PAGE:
Brendon also told Spencer - because Brendon apparently loved to gossip - that Gerard had the biggest crush ever on Frank, but that they’d never actually met, since Gerard couldn’t get up enough nerve to do much more than say hi from a safe distance. The Way brothers owned the building, but Spencer hadn’t spent very much time with them, had only stopped in at Rewind a couple of times after work, so he just nodded his head whenever Brendon brought them up. Sometimes, he just liked to hear Brendon talk.
Brendon was sort of adorable and exhausting at the same time. He was so enthusiastic about everything, and more often than not he made Spencer smile, made him laugh, even, and lately that wasn’t exactly an easy thing to do. Spencer was embarrassingly homesick.
He kept in touch with his sister through text messages, called his parents twice a week, but it was still hard. He’d lived at home throughout his college career, and this separation was more difficult than he’d thought it would be.
The apartment walls were thin, so when Sass started making a fuss, yipping and bark-whining in that particular high-pitched way that she did when she was really excited, Spencer could hear it all the way across the hall. It meant Brendon was home, though, and Spencer was pretty bored, and Brendon was. Brendon was someone that Spencer enjoyed being around, honestly, which was surprising, given that Brendon had all the social skills of a cocker spaniel.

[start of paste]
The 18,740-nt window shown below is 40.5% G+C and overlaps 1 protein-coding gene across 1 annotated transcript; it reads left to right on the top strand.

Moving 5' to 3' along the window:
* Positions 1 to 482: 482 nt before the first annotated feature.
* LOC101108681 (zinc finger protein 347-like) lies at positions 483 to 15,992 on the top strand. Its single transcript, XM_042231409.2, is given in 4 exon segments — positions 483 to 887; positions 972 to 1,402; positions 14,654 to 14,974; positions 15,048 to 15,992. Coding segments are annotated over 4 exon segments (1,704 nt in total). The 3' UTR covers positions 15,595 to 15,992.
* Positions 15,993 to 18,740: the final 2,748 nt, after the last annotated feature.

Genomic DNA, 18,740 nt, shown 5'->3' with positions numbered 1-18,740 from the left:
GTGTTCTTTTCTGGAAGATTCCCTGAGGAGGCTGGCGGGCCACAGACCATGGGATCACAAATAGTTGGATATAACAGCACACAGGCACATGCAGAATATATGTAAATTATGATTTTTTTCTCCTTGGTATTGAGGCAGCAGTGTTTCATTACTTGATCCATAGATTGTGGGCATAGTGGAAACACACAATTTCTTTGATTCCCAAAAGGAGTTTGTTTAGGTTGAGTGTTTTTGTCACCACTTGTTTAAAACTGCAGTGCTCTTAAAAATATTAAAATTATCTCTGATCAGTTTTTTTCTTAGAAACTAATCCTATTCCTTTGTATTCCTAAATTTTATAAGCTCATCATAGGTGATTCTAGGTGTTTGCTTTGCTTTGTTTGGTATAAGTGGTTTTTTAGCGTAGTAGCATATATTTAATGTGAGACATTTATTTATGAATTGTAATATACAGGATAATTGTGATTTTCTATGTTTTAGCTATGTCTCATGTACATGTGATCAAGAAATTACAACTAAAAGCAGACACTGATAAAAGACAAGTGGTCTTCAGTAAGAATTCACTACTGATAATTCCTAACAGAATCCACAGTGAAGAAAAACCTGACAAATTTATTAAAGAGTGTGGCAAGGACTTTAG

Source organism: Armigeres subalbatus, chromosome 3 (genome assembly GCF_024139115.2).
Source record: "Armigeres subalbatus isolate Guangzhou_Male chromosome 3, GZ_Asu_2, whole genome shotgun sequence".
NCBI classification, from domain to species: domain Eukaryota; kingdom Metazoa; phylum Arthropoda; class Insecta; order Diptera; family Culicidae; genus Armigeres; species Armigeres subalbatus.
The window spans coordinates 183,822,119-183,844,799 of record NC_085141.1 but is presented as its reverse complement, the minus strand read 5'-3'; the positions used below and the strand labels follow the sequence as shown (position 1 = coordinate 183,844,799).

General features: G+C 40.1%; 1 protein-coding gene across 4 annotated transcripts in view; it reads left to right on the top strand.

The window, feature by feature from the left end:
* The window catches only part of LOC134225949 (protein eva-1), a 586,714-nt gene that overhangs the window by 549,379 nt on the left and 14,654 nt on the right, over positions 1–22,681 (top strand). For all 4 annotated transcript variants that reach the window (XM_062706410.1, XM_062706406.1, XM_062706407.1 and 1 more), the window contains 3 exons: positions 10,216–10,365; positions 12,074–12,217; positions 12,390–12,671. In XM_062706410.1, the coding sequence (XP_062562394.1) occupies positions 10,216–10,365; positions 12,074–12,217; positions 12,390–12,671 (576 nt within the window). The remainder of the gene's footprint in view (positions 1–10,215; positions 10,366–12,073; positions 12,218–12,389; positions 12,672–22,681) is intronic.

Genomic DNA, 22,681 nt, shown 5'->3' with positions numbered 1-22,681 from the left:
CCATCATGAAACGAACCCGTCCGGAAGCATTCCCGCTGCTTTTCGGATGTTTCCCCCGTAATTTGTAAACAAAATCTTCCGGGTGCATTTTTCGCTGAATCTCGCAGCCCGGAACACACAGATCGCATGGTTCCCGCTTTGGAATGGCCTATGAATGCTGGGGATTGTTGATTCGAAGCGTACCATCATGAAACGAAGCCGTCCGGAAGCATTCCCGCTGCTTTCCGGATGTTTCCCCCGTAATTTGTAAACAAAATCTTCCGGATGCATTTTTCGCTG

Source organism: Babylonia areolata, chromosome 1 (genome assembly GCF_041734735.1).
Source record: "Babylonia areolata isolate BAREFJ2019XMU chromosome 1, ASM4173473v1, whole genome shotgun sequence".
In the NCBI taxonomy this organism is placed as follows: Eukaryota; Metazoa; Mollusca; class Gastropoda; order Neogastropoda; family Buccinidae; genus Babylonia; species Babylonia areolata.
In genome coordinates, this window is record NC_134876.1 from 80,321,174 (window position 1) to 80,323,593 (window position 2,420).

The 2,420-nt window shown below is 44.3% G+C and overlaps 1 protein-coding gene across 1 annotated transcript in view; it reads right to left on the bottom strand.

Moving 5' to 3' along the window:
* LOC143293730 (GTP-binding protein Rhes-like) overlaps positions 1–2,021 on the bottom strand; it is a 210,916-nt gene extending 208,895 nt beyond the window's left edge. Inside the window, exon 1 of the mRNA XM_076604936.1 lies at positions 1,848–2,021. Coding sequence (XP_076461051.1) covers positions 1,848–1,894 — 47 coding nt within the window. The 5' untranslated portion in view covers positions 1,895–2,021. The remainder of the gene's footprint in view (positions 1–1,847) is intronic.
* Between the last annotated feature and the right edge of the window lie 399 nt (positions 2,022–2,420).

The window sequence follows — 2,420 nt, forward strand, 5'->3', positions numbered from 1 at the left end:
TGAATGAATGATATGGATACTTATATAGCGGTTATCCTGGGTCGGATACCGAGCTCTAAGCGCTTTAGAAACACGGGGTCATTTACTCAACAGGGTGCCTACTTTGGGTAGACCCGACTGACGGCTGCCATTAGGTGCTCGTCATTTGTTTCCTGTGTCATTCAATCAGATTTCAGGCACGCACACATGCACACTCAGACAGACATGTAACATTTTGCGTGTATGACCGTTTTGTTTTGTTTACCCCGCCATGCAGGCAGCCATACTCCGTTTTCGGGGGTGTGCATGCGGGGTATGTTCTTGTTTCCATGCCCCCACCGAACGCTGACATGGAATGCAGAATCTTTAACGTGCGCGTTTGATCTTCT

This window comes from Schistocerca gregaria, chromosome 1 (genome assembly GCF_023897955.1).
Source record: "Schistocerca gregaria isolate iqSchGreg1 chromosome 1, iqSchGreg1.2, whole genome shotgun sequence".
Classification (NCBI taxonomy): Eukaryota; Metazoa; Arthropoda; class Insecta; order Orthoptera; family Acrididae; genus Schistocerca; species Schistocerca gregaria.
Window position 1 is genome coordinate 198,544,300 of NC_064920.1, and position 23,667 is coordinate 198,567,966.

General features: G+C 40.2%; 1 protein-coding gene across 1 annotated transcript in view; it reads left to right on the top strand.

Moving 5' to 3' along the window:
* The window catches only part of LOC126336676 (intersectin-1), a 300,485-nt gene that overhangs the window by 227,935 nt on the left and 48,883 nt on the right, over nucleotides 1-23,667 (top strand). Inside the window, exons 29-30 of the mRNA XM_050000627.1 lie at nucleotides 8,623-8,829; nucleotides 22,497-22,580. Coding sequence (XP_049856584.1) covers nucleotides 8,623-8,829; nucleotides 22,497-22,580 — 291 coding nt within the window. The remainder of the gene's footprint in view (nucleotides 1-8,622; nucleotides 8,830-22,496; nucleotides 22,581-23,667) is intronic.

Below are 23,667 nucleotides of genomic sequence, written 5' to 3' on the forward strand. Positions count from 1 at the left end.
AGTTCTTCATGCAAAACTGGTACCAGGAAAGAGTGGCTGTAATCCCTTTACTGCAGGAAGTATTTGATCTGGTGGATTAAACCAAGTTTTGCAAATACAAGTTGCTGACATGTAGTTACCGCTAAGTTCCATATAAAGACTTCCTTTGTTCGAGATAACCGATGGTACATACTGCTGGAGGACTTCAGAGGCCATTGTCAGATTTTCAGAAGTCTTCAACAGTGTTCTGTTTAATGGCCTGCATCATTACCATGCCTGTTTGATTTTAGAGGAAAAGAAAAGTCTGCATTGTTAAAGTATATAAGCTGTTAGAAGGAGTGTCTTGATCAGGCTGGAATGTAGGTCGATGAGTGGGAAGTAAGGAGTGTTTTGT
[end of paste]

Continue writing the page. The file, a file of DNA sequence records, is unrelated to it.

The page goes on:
When a scruffy guy opened Brendon’s door after his knock, though, Spencer wondered if it would be too lame to ask to borrow a cup of sugar.
“Hi,” Scruffy Guy said, grinning at him. He had on a white t-shirt and jeans, bare toes peeking out from under the overlong denim, and he looked really at home there, leaning into the doorjamb, staring at him with sweet brown eyes.
“Um.” Spencer shifted awkwardly on his feet. “Is Brendon here?”
“Oh, yeah, hey, you must be Spencer.” Scruffy Guy grinned even wider. “Brendon won’t shut up about you. I’m Jon.”
Spencer wanted to snap something about Brendon not saying anything at all about Jon, but he couldn’t figure out how to do that without sounding like a bitch. He normally didn’t care if he sounded bitchy, but he kind of didn’t want Jon to know how startled he was. He’d thought Brendon lived alone.